Safety First

Sometimes safety is taken for granted in the workplace, but there are some simple things that will add to the health of all involved:


  • De-Stressing is a Primary Goal

  • Keep On the Ball by Taking Short But Regular Breaks

  • Maintain Clear Access to Emergency Exits

  • Report and Repair Unsafe Conditions

  • Stay Alert

  • Stay Clean and Sober

  • Use Machinery and Tools Properly

  • Use Mechanical Aids for Awkward and Heavy Moves

  • Use Your Back and Legs Properly

  • Wear Safety Equipment Properly

A Mother’s Story
I recall a time when my son was about 18 months old. I had him strapped into a backpack and was rushing to catch the bus. Apparently I stepped wrongly and fell down an entire flight of stairs (13 to be exact). I was bruised and bleeding and had torn my jeans … but my main concern was, naturally, for my child.

My fears were alleviated, though, when from behind me I heard a gleeful giggle followed by, “Again!”

Giving It All


One winter, in his leaner days, Henri Matisse decided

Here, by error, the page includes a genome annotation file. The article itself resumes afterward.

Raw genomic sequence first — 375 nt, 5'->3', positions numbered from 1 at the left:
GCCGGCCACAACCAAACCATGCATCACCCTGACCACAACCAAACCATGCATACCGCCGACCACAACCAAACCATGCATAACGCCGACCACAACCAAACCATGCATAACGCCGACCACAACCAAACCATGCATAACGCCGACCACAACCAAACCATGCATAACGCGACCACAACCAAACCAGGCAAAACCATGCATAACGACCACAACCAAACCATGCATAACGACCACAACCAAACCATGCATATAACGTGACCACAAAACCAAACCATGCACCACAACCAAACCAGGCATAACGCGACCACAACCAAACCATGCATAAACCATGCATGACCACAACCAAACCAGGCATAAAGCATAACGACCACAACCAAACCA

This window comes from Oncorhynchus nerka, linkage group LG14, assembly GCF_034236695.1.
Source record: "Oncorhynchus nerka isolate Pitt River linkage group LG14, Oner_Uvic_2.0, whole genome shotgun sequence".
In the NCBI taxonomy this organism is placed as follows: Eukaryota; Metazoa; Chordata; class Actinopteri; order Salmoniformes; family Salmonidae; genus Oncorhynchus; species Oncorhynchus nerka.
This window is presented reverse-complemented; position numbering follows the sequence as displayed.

to paint a picture of a woman seated at a table, on which
there was a bowl of fruit.

Having spent what was for him a fortune on the fruit, the artist was determined to make it last until the canvas was finished. He let the fire burn itself out and opened the windows. The temperature in the studio plunged.

Matisse donned his hat and overcoat, pulled on his stoves
and applied himself to his task. At the end of the day, he was pleased to note that the fruit had scarcely changed color. The same could not be said for the model, however. Her rosy
complexion was tinged with blue.

Making the Most of Your Life


Nelson Mandela spent 27 years in prison before becoming the first President of South Africa to be elected in a fully representative democratic election. During his time in jail, he kept a scrap of paper in his cell that contained the words of a poem by William Ernest Henley, entitled “Invictus.” It ends with the famous lines, “I am the master of my fate: I am the captain of my soul.”

To make it through times of extreme adversity, you need to embody these words. Take responsibility for the results you create in your life, and keep agreements with yourself.

They are at least as important as agreements with others.

Tidbits of Wisdom

simms_wisdom simms_wisdom

Quote of the Day…